Real Estate Insider: After mulling move to suburbs, Walbridge renews lease downtown3 min read
The central business district has avoided a blow.
Perhaps the worst-kept secret in Detroit commercial real estate was that construction giant Walbridge Group was seriously considering a move out of the city after more than a century headquartered here.
But after surveying no fewer than a dozen buildings in Detroit and Southfield, the Rakolta family’s company has agreed to stay in its One Kennedy Square HQ on Campus Martius Park in the heart of downtown.
Financial terms of the lease renewal deal were not disclosed, although John Rakolta III, president of Walbridge Group, said it is for all of the 51,000 square feet it presently leases with a term ending in April 2022 and that about 200 people work in its office. Those employees include those from Devon Industrial Group, which is a minority-owned construction firm in which Walbridge Group a minority ownership stake, and DFM Solutions, of which Lauren Rakolta is the majority owner. About 150 of the 200 are Walbridge staff.
“Ultimately, we’ve been headquartered in Detroit for 105 years,” Rakolta III said. “Walbridge has seen the ups and downs, the good times and bad times, and the resurgence the last decade and when it came to really considering whether we were going to move or not, we’ve always have been pretty consistent in our core values as it relates to loyalty. We are loyal to Detroit. We want to see Detroit flourish, and we want to continue to be part of that.”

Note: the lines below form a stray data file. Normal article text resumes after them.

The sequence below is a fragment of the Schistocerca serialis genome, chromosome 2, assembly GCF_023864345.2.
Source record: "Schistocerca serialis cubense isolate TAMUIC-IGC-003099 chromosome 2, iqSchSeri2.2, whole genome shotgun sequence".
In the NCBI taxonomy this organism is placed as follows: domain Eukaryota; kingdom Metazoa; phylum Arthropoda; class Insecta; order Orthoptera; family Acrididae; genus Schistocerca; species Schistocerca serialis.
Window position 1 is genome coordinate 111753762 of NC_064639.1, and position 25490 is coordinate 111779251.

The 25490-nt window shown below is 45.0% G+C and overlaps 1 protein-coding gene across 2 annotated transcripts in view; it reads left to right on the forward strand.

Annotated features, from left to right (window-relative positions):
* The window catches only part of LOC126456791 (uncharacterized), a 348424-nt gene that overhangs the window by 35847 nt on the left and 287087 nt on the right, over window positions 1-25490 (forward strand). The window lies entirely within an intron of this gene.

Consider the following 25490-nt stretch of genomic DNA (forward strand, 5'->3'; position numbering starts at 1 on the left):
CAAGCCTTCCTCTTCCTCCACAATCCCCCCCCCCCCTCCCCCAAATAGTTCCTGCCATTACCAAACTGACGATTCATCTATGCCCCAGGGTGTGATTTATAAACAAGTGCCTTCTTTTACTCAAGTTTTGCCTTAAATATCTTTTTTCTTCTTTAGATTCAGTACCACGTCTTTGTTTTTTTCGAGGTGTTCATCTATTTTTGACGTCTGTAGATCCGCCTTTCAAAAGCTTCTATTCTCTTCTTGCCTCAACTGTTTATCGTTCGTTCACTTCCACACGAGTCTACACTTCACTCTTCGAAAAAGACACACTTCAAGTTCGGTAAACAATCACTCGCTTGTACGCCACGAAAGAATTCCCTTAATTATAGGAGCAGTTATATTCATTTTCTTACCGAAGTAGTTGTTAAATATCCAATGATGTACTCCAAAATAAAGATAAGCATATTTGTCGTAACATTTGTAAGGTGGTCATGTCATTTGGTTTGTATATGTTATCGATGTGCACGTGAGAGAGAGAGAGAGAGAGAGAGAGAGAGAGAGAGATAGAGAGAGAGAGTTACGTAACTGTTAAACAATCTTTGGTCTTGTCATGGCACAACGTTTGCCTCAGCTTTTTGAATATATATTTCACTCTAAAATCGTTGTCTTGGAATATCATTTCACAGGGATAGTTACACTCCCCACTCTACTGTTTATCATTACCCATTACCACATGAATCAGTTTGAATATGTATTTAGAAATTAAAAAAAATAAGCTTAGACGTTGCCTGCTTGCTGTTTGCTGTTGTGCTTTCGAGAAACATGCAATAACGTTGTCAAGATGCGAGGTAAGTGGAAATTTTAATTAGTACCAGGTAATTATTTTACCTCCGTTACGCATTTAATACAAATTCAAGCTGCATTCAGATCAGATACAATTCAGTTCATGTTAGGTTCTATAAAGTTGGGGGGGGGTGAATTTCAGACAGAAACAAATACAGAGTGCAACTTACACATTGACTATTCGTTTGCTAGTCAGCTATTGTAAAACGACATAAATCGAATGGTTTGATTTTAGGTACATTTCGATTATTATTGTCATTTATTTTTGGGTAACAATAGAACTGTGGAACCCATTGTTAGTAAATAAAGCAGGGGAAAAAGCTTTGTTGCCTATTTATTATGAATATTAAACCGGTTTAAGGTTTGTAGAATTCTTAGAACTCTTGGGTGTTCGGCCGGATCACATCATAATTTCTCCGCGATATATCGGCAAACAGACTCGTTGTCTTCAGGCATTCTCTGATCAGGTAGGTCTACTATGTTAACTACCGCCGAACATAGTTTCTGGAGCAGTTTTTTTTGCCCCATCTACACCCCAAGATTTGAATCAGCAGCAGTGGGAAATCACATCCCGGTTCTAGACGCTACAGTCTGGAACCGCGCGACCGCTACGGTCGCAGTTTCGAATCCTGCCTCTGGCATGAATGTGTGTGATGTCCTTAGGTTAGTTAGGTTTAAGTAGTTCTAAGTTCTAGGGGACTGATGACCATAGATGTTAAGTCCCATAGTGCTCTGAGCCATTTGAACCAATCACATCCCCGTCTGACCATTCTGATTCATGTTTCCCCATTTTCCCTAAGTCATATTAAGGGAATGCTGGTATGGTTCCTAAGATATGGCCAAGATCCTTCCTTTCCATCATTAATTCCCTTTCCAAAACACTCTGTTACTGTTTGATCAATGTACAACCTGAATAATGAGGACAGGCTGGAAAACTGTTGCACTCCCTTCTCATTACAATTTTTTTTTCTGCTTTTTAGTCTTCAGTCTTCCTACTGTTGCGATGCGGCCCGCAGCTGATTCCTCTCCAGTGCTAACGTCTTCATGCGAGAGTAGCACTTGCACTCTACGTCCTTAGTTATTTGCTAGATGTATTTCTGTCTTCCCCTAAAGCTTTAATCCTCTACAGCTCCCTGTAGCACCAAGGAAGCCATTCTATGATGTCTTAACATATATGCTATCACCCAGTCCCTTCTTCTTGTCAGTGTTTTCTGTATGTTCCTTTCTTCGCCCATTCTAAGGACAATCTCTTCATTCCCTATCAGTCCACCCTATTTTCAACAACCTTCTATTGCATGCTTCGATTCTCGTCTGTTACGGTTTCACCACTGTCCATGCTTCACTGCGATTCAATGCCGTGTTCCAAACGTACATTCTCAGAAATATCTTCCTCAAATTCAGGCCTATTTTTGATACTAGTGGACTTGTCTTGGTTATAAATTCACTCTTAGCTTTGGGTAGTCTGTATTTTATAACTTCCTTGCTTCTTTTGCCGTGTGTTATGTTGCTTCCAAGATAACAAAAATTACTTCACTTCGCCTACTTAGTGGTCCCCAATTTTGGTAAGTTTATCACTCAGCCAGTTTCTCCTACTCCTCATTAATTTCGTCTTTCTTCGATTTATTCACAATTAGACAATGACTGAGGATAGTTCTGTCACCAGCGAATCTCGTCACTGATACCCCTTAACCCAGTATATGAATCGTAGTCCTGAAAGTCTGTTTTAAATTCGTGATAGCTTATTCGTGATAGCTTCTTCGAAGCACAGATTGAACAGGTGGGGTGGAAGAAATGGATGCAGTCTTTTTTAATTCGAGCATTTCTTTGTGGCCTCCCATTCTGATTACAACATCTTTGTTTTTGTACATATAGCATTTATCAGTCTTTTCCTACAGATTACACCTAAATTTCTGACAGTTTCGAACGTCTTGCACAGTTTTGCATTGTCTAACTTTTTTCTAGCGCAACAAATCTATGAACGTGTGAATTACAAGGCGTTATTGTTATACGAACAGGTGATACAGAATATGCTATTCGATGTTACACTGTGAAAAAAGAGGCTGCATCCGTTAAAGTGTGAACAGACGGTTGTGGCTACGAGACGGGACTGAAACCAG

Walbridge was represented by Southfield-based Advocate Commercial Real Estate Advisors. Southfield-based developer and landlord Redico LLC, which owns the 250,000-square-foot One Kennedy Square building at 777 Woodward Ave., represented itself in the deal.
Rakolta said his family’s company looked at Detroit buildings other than One Kennedy Square, which was built in 2006 and also houses OneMagnify, the company formerly known as Marketing Associates; a local Ernst & Young office; and other office and retail/restaurant tenants.
One economic factor in the decision matrix, Rakolta III said: Paying for parking for its employees downtown, which can be a six-figure expense or more every year for some companies, vs. free parking in the suburbs, and weighing that against how much it would cost to move to Southfield (or another suburb) and build out space there.
“There is definitely that tradeoff in today’s market,” Rakolta III said. “When you are looking at a buildout and what you’re getting charged for and what you’re not getting charged for, in broad terms, they are both competitive. The bottom line being, How far do you want to drive down the price for your footprint and your team members?”
Although there are some parking subsidies from the Detroit Economic Growth Corp. and the state offers others that could have been pursued, Rakolta III said the company opted against that.
“Ultimately, I owe it and the organization owes it to all our team members to explore the options,” he said. “We hadn’t gone out to the market since 2005 or 2006, and we don’t know what we don’t know. We ultimately owed it to those individuals to go explore and see what else is out there. … We underwrote moving and buildout. We were very conscious to do our process and talk to the stakeholders, have our team members do surveys and express their thoughts, and it’s very clear that staying in Detroit was what we ultimately wanted to do.”
Dale Watchowski, president, COO and CEO of Redico, said Walbridge has been in One Kennedy Square since it opened. He said Redico was “glad to get the lease extension and the term for the full suite,” and that they were “so happy to retain” Walbridge in Detroit.